Hellen van Berkel
Tell us about your experience at the Design Academy Eindhoven — what did you study and how did it shape your creative eye?
Being really young for my age it was only at the end of my education that I sort of found out that I had a deep love for fabrics, pattern, quality, and color. It was inevitable because my mother used to sew all our clothes herself, and made us very aware of all these details in her fantastic skilled work. She was keen on color, pattern, details and taught me to look at things in a different way.
Before you started Heartmade Prints you worked as an accessories designer for various fashion brands - what did you take away working in these different environments?
I learned just all there is to know about the job. All about working in a team and with suppliers in various countries. I learned to develop my taste.
Your quilt-like prints contain a mixture of abstract patterns, along with animal & floral graphics with contrasting colors. Where do you draw your inspiration from?
I always look for contrasts, things that tease the eye, and make you wonder. Nature, insects, leaves and all that. I use these as a source of endless organic patterns, and try to find combinations with man-made graphics and regular patterns. For color, I seek interesting ways to make one color meet the other.
Aside from visual inspiration, any music, books, or cities that have a major influence on you?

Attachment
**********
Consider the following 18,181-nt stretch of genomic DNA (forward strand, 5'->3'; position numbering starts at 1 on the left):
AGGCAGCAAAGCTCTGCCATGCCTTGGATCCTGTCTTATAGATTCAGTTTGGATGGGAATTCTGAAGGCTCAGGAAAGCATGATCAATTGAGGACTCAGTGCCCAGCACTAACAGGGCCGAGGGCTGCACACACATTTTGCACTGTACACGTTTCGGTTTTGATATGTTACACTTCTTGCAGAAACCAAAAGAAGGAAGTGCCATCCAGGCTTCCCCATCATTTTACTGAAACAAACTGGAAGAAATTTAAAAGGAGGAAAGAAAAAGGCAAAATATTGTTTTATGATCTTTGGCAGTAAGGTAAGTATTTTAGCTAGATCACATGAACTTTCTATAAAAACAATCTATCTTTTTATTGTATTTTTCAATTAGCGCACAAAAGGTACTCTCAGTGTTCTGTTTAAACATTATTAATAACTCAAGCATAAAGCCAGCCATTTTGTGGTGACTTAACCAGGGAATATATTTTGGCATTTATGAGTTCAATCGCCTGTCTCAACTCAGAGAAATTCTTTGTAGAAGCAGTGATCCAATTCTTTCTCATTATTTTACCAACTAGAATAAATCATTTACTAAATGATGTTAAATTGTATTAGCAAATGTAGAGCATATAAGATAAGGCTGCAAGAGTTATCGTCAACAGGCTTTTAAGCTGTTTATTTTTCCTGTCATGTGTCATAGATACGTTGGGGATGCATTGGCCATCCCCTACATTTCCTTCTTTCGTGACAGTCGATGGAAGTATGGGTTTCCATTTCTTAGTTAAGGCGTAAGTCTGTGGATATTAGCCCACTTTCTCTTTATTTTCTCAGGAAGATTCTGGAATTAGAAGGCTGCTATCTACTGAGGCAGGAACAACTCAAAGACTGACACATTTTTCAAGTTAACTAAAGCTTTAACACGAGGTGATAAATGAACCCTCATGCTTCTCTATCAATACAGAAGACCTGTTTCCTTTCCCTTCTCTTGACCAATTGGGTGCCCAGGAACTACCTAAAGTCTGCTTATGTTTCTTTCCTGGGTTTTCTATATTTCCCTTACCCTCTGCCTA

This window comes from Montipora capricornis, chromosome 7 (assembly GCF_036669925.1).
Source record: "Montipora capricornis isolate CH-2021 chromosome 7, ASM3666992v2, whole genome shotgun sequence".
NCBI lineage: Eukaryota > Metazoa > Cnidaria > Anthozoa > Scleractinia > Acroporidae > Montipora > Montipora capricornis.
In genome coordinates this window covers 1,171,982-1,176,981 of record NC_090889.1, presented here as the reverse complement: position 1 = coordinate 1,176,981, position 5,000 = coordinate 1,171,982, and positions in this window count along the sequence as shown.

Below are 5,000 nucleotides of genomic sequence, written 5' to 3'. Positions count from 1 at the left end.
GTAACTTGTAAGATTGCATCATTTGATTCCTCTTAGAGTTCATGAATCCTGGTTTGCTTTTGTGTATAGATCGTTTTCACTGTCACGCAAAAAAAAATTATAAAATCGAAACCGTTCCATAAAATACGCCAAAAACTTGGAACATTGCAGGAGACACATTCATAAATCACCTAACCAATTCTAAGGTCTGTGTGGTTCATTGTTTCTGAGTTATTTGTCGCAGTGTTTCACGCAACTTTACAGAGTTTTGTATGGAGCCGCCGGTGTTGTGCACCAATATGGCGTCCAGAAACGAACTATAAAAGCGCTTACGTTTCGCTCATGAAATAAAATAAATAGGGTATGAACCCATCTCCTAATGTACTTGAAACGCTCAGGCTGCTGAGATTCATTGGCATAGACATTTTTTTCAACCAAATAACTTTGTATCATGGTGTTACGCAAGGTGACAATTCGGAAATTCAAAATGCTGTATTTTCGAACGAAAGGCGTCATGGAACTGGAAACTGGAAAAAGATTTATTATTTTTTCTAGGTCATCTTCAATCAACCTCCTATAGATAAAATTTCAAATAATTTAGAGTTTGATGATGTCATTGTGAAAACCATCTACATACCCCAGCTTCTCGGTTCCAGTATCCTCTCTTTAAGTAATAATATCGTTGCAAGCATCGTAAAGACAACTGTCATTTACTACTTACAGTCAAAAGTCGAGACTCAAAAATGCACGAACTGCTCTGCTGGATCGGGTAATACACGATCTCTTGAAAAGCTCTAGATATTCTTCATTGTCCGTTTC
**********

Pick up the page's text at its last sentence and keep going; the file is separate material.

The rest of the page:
I think it is really very eclectic, the way I work, and also very impulsive and intuitive. I sort of just start with something I picked up, and from there I build my collection pattern by pattern. Where I pick up ideas can vary from the local farmers market, to walking in Paris and seeing a book cover, a piece of clothing, vintage fabric, Pinterest, or just in my own closet.
You tend to mix various methods of practice when creating your textiles i.e. hand embroidery, digital graphics — Walk us through your creative process.
I always try to look for contrast, as this I think is inspiring, and make the viewers think and pay attention. So when I feel it has to be embroidery, I use it. And when it has to be block printed, I do that. Very often I use both in the end. See it as composing a song.
Out of the different techniques you utilize, which one would you say is your favorite to work with?
I really need all the techniques to achieve what I want.
Can you tell us about your bespoke work and the collaboration process on these custom made items?
Museums ask me to make scarves for them, for instance when there is a specific exhibition of an artist. I then try to transform this into a scarf and in to a piece of cloth that one can wear without losing the respect (Rembrandt, Klimt, etc.) I have for the artist. I try not to cut into it, and most of the times I actually only try to add a layer of my own.
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